I don't think you should stick out the two years if it is making you unhappy.

Would it be possible for you to live elsewhere and still be their nanny? Would they agree to pay you more so that you can afford to be a live-out nanny? You could tell them that you need some time to sort your health issues out but want to continue being their nanny on a live-out basis, which will give you the time and space that you need to get healthy whilst still carrying out your role to the high standard that you always have. That way if they agree that it can't work on that basis they will know that you tried to compromise.

BestestBrownies Wed 26-Mar-14 11:13:59

Hi bbkl, thanks for your message.

I know what you're implying wrt different culural norms. I grew up in the Middle East in a Muslim country, but I'm working in Europe. The few friends I do have here (who are locals), are horrified by the things I tell them and agree that the family are ridiculously controlling and manipulative.

Yes, the best excuse I can come up with is that I don't like the City and haven't settled, but as I mentioned just now, I doubt they will view that reason as 'good enough' to leave.

bbkl Wed 26-Mar-14 11:18:49

Message withdrawn at poster's request.

bbkl Wed 26-Mar-14 11:23:53

Message withdrawn at poster's request.

BestestBrownies Wed 26-Mar-14 12:29:47

Thanks for your messages mistlethrush and Impatient. Sorry I'm slow to respond as I'm using my phone.

It's a good suggestion, but there's no way they would agree to me being live-out and paying more. I am employed for their convenience. I honestly don't think they view me as having the same human needs they themselves do. I'm simply a service to them.

bbkl - I do have excellent references from previous employers, all of whom remain my friends, send me updates about the children etc. I've never had an experience like this before. My agency have told me that I have to get a good reference from this family for continuity. Also, I've done a bloody good job and I don't deserve to be punished just because my desire to leave causes them some temporary inconvenience.

Oops! Sorry! I was starting to get a bit ranty there! I think I will have to go with the line that I'm not happy in the country and I don't see a long-term future there for myself. You're absolutely right that it's not up to them to decide if my reason is good enough or not.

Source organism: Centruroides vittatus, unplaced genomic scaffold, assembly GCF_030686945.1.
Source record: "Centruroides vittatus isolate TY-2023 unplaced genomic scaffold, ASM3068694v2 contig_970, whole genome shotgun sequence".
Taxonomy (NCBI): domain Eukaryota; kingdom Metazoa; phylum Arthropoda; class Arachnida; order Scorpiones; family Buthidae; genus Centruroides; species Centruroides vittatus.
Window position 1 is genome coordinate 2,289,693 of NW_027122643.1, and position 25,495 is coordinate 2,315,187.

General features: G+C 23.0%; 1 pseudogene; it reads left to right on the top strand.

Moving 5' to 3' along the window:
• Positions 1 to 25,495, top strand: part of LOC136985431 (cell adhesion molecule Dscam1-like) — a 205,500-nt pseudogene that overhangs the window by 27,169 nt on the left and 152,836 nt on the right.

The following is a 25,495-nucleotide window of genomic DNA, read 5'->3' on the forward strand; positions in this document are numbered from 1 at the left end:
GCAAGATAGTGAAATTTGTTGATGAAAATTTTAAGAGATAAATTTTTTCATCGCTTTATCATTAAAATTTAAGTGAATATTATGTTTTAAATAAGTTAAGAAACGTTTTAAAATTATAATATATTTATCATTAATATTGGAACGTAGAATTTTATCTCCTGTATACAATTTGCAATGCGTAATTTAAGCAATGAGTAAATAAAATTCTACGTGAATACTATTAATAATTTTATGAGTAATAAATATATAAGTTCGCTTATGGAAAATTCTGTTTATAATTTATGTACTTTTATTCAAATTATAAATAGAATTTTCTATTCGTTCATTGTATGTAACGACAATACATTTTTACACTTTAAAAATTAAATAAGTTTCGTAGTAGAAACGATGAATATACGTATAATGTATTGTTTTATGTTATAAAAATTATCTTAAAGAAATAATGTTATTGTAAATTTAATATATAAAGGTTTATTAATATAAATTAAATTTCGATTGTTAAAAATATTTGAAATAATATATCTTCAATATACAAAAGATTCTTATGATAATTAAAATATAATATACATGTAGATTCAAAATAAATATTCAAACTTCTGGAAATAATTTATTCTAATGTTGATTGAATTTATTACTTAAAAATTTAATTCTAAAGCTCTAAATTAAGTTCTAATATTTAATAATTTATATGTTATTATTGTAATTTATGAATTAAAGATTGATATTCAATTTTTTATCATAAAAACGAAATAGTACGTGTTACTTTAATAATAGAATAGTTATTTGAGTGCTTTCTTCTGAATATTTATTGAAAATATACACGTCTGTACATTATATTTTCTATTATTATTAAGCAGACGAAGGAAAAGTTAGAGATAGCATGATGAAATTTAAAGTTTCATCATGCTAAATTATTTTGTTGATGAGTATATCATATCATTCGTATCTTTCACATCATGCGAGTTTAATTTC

Thanks everyone smile

MellowAutumn Wed 26-Mar-14 19:46:21

Lie - make it a good one but lie - you are not tempting fate or anything, you are exiting a difficult situation that is not of your making and is probably not 'solvable' by normal professional standards.

NomDeClavier Wed 26-Mar-14 20:01:43

Did you get this job through your agency? Then get them involved.

I agree that cultural norms don't necessarily apply to references and you will need to prepare future employers carefully.

Even within cultures the norms of how 'controlling' the employer of a live in nanny can be vary hugely. I have friends here whose boundaries very wildly even between them, all from the same country and similar backgrounds. And none of them seen to have the same attitude that I would be used to in the UK!

Perhaps further study which can only be pursued in X country would be a reason to move?

Mimishimi Wed 26-Mar-14 20:36:12

Is their intrusive behaviour only questions or do they invade your personal space too (room etc)? If it's the former, can't you just say that you think it's inappropriate for them to ask that and repeat as necessary until they get the message? I do think they have a right to 'watch' you though because they are entrusting you with their children. Perhaps they've been burned in the past.

NannyLouise29 Wed 26-Mar-14 21:09:42

Agencies understand that communication between families and nannies can breakdown, and usually verifying the dates you were there is enough. Especially if you have previous good references. The agency should prepare the families you interview with that your last post didn't end well, but to your credit you were there for 16 months. The stock phrase agents use is "personality clash" when we all know that some families are just plain crazy!